© Ella Ling

Wimbledon - Centre Court

Five thoughts on Andy Murray winning Olympic gold


Five thoughts after Andy Murray defeated Roger Federer – dropping just seven games – to win the Olympic singles gold.

So Andy Murray was the male equivalent of Serena, giving an opponent  a horse-whipping in the gold medal match on Centre Court (for one extraordinarily one-sided hour in this final, Roger Federer didn’t win a game and Murray won nine). Of course, there were plenty of differences between Murray and Serena Williams, including that he didn’t shake his booty like the Californian. For Serena, winning the Olympic gold was about completing her set of titles; add the medal to her majors and she had a career golden slam. For Murray, the hope now is that this triumph – the first time since 1936 that a British man has won a singles title at the All England Club – will propel him to winning more of the sport’s biggest prizes.

So Murray beats Federer in a final at the All England Club and he isn’t the Wimbledon champion. But he is the Olympic champion, and that’s no small thing – Murray has been saying that a gold medal is a more widely recognised prize in sport than a grand slam title. Murray’s Olympic title should not be regarded as simply the next step on the way to possibly winning a first slam, as that would be to underplay this. You don’t shake your ass or well-up – there were tears in Murray’s eyes in the moments afterwards, just before he climbed up to hug his lover, friends and family – if you don’t truly care about the Olympics. This should, and will be, celebrated for its own sake. After losing the Wimbledon final to the same opponent – which was his fourth defeat in slam finals, and his third to Federer – there had been a danger that Murray could have lost heart. No one should have worried. Even before Murray beat Federer, he had been saying that he had never had as much fun at a tournament as he had done at the London Games. This was the happiest afternoon in Murray’s tennis life. The US Open will be interesting. You can now truly say that there is a top four in tennis. Each has won something of note this season, with Novak Djokovic taking the Australian Open, Rafael Nadal winning the French Open, and Federer bagging another Wimbledon title.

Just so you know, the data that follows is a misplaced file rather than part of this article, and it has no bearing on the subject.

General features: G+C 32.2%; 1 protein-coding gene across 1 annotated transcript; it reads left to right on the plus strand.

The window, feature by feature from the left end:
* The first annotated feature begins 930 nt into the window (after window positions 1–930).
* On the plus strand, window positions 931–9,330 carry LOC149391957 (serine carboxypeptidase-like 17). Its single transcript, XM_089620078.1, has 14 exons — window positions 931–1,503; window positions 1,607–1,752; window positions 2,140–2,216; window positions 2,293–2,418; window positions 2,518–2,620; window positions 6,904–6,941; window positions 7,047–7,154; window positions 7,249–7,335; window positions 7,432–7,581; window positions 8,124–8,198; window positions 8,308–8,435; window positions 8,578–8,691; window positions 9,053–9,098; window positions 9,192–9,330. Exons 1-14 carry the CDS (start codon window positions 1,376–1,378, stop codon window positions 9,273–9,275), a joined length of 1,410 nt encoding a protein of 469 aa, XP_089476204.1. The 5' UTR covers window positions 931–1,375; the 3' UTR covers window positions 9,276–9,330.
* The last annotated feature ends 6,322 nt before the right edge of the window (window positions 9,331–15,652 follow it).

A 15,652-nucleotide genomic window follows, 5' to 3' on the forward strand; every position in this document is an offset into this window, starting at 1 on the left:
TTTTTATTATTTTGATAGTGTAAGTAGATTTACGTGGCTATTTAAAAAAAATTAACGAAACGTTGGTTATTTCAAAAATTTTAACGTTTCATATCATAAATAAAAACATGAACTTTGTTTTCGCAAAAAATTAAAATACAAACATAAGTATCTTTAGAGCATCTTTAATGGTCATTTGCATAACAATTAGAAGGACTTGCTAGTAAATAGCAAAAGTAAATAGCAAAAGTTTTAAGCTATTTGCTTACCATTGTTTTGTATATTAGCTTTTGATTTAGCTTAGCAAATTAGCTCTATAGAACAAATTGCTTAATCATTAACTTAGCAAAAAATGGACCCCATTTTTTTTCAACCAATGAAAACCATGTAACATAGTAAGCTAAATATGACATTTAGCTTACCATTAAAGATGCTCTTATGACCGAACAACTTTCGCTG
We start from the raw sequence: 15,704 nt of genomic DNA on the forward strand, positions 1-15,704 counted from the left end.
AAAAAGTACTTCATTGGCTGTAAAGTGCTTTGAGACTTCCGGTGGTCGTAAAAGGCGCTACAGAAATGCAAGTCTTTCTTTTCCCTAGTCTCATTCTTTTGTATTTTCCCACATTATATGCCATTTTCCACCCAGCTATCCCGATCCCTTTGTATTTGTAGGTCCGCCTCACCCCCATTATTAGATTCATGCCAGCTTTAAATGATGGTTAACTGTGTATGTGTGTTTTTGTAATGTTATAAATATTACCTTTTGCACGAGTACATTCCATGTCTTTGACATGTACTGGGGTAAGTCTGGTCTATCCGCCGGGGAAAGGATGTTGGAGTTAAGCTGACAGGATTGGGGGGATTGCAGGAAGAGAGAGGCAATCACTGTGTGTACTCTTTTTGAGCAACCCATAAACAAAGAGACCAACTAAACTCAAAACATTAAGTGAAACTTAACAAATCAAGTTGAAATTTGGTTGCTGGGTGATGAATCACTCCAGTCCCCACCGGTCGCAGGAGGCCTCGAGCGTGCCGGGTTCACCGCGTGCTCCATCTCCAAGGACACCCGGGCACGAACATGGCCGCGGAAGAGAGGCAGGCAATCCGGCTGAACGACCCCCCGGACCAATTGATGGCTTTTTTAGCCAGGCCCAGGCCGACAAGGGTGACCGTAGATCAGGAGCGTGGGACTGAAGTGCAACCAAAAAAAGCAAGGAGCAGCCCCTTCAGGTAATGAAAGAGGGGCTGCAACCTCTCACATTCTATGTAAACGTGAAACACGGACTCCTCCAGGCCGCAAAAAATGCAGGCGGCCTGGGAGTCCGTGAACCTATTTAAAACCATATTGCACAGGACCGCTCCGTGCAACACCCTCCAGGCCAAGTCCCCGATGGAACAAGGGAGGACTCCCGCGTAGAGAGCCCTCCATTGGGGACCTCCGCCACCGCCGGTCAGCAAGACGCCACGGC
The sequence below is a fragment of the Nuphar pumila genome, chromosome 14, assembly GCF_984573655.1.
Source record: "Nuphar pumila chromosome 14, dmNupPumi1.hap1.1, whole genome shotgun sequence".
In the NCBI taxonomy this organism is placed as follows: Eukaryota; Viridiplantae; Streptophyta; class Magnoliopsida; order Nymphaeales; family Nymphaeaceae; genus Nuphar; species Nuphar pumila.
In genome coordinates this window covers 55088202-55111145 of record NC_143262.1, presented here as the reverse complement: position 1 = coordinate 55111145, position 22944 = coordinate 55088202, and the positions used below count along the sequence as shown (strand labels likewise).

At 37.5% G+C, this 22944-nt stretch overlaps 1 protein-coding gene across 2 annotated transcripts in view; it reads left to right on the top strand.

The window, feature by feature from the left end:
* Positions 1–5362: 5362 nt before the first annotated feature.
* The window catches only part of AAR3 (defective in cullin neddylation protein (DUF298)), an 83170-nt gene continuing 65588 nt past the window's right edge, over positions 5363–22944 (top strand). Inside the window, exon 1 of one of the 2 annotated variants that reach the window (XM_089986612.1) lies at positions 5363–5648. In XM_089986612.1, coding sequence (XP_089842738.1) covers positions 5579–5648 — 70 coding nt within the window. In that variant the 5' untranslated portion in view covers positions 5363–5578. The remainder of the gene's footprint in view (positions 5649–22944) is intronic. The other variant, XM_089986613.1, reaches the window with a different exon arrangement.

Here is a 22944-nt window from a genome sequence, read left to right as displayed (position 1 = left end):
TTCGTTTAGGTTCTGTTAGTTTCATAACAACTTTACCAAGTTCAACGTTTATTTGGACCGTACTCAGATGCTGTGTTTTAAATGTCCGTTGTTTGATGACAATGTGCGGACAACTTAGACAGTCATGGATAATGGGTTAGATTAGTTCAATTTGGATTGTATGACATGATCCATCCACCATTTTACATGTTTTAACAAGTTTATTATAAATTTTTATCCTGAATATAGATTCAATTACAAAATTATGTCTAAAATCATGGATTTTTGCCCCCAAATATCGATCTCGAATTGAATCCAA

The greatest player of all time may well retire without an Olympic gold singles medal. Federer will be almost 35 when the Rio Games is played, and many expect that tournament to be on clay.

Federer wasn’t his usual sweet-hitting self, but that doesn’t mean that you should put an asterisk against this one. Federer made far too many mistakes. He looked fatigued, physically and emotionally, from Friday’s semi-final with Juan Martin del Potro, which had lasted for almost four and a half hours. “It was the first time in a long time that Federer had looked his age – I can’t believe that Murray won so easily,” John McEnroe said.

No one should have expected Federer to have simply continued where he had left off against Murray earlier this summer, on that day four weeks ago when he won his seventh Wimbledon title. This was not a Centre Court that Federer would have recognised from previous finals at All England Club, from those occasions when he had won seven Wimbledon titles (it was too colourful for that). And Federer would not have been familiar with the choreography of an Olympic gold medal match, as he had never played in one before. For all Federer’s experience and past glories, playing for the Olympic title was as new to him as it was to Murray.

What else had changed? The crowd. “At Wimbledon, you’re just too damned polite,” John McEnroe had said of the crowd, but he was talking about Wimbledon at Wimbledon, not the Olympics at Wimbledon. The All England Club hasn’t just been letting its hair down; it had dyed it Olympic mauve first. The 15,000 spectators inside Centre Court were more pro-Murray than the crowd had been for the Wimbledon final; they were also considerably louder. Plus there was the weather. Both finals at Wimbledon had started outside; this one finished outside too, and that was to Murray’s advantage, given how well Federer plays indoors under a closed roof. It plainly also helped Murray that it didn’t feel as though the nation’s attention was exclusively on him. Thank Jessica Ennis for this. Thank Mo Farah, Bradley Wiggins, Sir Chris Hoy and Ben Ainslie too.